Updated Dec 5, 2015
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One great way to realize, acknowledge and validate a long distance motorcycle trip is to find it’s halfway point and, upon arrival, honor it. Portland, a coastal(ish) town that’s as far west as we intend to travel, proves to be the perfect location for such an exhale. The next two days being designated as an intermission, what better way to rest than by riding to, say … Oceanside?
Day eight finds us in the hospitable confines of my friends Steve and Aubrey. Being a weekday, they bid us a fond farewell on their way to work and trustingly leave us in charge of their dwelling. Robin and I take our time getting up before getting ready.
We want to ride our motorcycles to the Pacific. A breath of fresh sea air would be the final validating stamp that we have indeed reached the Oregon coast. We decide to leave most of our luggage behind, running the motorbikes unhampered to the beach town of Oceanside via Oregon Highway 6 (The Wilson River Highway). First thing’s first, however. It’s time for breakfast.
Not wanting to deplete our gracious hosts of their own stores and desiring to partake of the local flavor we turn to the almighty internet for a solution. A quick Yelping points to Jim and Patty’s Coffee. Upon arrival we’re greeted with an unexpected line at this seemingly innocuous bakery in a strip mall. Once in queue we see why. The menu is chalked full of all things delectable.
I can’t resist the temptation of their signature item, the Pig Newton. That’s breakfast sausage inside a homemade cheddar and chive buttermilk biscuit. Robin engulfs the Mr. Natural, proclaiming it to be health conscious regardless of being prepared on the very same uber-cardiac biscuit.
Fueled and ready to ride, we point west for the last time this trip. Away from the busy streets of Portland’s western suburbs we find ourselves on Oregon 6, heading over the feet of the Cascade Mountains into the Tillamook forest. Greeted by farms and vineyards on the sunny eastern slopes, we climb and twist through the coniferous forests one might expect when thinking of Oregon.
The road is amazing. It’s not as tight as the day prior (up the middle of the state) but with corners enough to keep you busy and vistas aplenty to make you grin. This is the only road that heads over the hills to that part of the coast so there’s a bit of traffic.
We see several motorcycles along the way from cruisers to crotch rockets. Occasionally we’re stuck behind a slow vehicle and with limited passing opportunities this might be bothersome. Whenever traffic feels heavy, we pull into one of the many scenic overlooks and enjoy the view.
As we’re descending down the western slopes we come to an imposed full halt. At the front of it all, a fireman informs us that there’s been an accident and that a motorcyclist was involved. We see police and other emergency personnel peering over the cliffside and fear the worst.
We want to ride our motorcycles to the Pacific. A breath of fresh sea air would be the final validating stamp that we have indeed reached the Oregon coast.
The fireman informs us that the guy low sided on a Triumph and walked away with a sprained wrist. What the police were looking at is beyond me but this serves as a reminder to remember we’re on a busy highway and to stay within our maneuvering limits. Safety is key.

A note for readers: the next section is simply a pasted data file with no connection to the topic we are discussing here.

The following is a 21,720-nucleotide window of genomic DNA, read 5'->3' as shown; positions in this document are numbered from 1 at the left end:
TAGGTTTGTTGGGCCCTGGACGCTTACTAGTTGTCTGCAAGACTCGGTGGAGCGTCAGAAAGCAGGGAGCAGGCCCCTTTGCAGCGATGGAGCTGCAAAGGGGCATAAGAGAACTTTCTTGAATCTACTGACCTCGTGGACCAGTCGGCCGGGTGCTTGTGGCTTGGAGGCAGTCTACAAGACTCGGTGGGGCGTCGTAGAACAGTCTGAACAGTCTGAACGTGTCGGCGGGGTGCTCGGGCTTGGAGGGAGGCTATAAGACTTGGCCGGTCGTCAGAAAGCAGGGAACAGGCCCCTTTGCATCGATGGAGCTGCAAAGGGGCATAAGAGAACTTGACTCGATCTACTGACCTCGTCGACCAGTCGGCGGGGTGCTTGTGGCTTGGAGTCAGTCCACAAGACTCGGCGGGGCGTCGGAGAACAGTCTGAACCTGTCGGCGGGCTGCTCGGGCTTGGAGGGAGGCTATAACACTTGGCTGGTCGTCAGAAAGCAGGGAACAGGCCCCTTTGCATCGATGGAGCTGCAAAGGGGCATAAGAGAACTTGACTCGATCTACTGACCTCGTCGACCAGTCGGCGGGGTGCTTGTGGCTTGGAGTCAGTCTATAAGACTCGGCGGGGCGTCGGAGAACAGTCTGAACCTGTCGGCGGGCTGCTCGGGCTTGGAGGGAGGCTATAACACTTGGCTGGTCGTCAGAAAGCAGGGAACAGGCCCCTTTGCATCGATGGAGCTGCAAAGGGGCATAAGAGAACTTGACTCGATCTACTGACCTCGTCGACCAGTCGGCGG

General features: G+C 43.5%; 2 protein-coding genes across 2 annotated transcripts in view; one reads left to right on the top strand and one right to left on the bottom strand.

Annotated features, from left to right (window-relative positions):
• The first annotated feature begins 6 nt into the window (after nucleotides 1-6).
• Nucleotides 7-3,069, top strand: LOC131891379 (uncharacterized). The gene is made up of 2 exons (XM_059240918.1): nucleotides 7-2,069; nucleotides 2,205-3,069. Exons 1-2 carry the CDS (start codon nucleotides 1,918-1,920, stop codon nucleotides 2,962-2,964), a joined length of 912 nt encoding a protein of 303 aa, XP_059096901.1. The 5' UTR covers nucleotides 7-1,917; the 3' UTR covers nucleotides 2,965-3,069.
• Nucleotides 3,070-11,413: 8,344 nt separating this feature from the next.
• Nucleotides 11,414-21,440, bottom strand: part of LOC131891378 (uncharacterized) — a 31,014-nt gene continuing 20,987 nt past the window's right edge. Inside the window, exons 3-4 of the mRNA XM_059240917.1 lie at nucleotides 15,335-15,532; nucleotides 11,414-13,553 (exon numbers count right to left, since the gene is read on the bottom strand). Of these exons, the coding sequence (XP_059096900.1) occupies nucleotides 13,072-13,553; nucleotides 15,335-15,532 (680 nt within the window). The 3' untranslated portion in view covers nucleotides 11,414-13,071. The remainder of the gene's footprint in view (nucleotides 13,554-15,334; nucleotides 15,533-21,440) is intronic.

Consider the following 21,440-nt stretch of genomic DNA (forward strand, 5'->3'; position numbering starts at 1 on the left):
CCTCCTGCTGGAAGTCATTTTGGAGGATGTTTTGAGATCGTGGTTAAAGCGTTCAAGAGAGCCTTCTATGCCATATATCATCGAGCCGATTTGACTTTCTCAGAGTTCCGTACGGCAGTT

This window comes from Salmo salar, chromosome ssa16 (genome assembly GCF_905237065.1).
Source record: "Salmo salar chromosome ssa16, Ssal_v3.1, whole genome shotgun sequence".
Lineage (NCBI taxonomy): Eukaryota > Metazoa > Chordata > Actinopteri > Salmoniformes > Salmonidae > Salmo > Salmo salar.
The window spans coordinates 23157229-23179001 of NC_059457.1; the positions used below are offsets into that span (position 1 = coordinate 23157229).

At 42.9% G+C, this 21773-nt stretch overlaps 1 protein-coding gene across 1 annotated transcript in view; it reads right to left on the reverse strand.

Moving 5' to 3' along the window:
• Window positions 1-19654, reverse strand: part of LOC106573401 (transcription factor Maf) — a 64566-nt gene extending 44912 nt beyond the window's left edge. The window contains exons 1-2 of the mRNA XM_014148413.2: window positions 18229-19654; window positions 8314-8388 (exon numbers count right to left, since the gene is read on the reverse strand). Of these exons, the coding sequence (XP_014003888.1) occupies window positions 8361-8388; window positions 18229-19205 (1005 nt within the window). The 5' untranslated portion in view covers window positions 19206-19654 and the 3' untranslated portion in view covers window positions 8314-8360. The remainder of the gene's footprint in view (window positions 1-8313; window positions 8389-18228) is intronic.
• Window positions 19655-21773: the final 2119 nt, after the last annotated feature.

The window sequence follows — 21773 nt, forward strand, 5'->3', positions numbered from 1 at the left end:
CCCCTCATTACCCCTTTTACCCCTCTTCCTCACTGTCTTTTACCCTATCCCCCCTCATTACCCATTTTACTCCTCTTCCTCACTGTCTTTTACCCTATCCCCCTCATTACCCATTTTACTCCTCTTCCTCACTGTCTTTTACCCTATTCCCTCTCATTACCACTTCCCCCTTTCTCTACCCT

Once we pass through Tillamook, a cheese town, we meet flat grass lands that eventually give way to a beautiful rocky coast and refreshing sea breeze. Just before Oceanside we find ourselves behind a rider wearing full gear on his new KTM Duke. On arrival, we pull up behind him and chat a bit. It’s reassuring to know friends are easily made in new places via the bonds of motorcycling.
Settling down for lunch at Roseanna’s Café, the two of us enjoy some amazing chowder and Pacific snapper while staring out at the water. From here you can see the large boulders that form Three Arch Rocks National Wildlife Refuge. You might recognize these from “The Goonies” movie.
Having seen the water we decide to head back as the day is wearing on. The traffic is far too heavy for spirited riding and we see a line of cars stretch from the bottom of the hills. Robin and I are taking it easy, enjoying the views but getting sleepy from the afternoon sun.
We stop at Lee’s Camp Store, the only thing on the entire highway aside from state campground services. We find friendly people and, more importantly, caffeine to get us back safely. We time our departure to divide traffic waves, providing some fun between blocks of congestion.
Once in Beaverton we pack up, make sure to leave our gracious host’s home in good stead and head back onto the spaghetti monster that is Portland’s highway system. Our next stop is Vancouver, WA where we’ll be staying with my friends Alastair and Kristen. Passing through the unexpectedly large Washington City Park, a city park that looks like a national forest, I lament the short time we’ve had here. I’ll take it as incentive to come back and spend at least a few days.
Having survived the hectic and nonsensical Portland outer belts, we cross the Columbia one final time before meeting up with our evening’s hosts. We’re treated to the local Red Robin with hearty food and cold beer. Fed and watered we head back to their place to turn in. Al and Robin retire early. Kristin and I stay up for a while and catch up.
Ready for more? Day Nine: Vancouver to Seattle
What’s Your Favorite Sport Touring Motorcycle Route From Portland To Oceanside?
We’re only familiar with Oregon Highway 6. Are there other interesting roads that connect the two? What do you like about them and why? Your input is invited. Post an article!